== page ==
Already strained by record-breaking numbers of homeless people, New York's emergency-housing system is being further stretched by damage from Superstorm Sandy, writes The New York Times. Advocates contend the disaster exposed and worsened existing shortcomings in the city's programs for the homeless.
With thousands of people turned out of homes damaged or destroyed by the storm, the city has repeatedly relocated evacuees on short notice from schools initially used as emergency shelters to armories, hotels, and substance-abuse facilities. Steven Banks of the Legal Aid Society gave the city high marks for executing evacuations in the immediate wake of the storm but said it "didn't have a recovery plan" for families left homeless.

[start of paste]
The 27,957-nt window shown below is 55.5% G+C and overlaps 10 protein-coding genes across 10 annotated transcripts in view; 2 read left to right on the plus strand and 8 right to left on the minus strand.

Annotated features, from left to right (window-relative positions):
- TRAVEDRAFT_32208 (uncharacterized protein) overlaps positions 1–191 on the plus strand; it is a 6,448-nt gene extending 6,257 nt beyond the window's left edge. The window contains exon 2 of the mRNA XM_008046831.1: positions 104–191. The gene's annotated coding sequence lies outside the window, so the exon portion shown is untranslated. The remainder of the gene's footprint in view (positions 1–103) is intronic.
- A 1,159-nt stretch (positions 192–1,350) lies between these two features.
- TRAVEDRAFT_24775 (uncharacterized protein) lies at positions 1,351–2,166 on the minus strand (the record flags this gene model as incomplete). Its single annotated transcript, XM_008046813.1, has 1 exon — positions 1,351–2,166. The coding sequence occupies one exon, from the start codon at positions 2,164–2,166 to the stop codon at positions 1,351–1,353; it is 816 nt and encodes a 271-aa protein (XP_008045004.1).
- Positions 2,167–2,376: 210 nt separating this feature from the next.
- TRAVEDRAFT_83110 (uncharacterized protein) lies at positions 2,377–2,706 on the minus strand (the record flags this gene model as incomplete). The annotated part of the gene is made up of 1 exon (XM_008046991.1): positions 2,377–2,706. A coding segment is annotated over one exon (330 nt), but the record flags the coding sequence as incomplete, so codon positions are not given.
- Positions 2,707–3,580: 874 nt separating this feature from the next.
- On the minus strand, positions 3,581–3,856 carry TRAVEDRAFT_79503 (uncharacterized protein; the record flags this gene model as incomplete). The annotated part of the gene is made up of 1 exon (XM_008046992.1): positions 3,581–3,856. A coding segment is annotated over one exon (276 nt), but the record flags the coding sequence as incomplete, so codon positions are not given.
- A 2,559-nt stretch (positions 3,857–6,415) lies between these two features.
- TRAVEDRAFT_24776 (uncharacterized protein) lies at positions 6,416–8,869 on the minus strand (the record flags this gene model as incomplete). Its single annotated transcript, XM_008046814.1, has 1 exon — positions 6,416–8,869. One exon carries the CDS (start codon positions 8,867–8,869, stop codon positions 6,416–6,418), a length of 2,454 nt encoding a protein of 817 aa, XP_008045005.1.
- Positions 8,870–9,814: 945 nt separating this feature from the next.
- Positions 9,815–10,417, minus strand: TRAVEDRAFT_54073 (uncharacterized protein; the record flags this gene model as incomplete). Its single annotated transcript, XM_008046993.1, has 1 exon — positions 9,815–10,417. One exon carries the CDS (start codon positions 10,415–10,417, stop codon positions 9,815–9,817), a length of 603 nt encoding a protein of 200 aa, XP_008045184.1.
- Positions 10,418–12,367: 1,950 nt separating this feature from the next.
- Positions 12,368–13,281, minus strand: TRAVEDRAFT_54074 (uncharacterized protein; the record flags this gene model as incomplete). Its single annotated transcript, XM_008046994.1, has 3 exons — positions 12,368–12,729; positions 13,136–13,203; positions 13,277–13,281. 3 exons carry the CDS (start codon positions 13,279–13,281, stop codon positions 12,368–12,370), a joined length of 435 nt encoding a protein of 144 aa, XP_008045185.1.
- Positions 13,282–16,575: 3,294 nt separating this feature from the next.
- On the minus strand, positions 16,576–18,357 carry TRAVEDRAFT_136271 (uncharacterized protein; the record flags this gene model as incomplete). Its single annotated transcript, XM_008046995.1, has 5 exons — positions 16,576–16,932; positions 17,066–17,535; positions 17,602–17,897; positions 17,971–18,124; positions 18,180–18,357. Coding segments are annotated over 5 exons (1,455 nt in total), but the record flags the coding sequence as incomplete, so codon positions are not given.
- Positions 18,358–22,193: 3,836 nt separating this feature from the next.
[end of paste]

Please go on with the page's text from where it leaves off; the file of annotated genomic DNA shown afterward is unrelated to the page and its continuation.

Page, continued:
Sandy has also sent demand at New York food pantries and soup kitchens spiking, says Reuters, citing a post-storm study by New York City Coalition Against Hunger.
In a supplement to its annual report on hunger—which found that one in six New Yorkers were already suffering from food insecurity before the storm hit—the coalition said a spot survey of about 100 food-relief agencies found a surge in need, with nearly two-thirds of the groups reporting an increase in patrons. A third of the groups said some of their stock was ruined by direct storm damage or loss of power.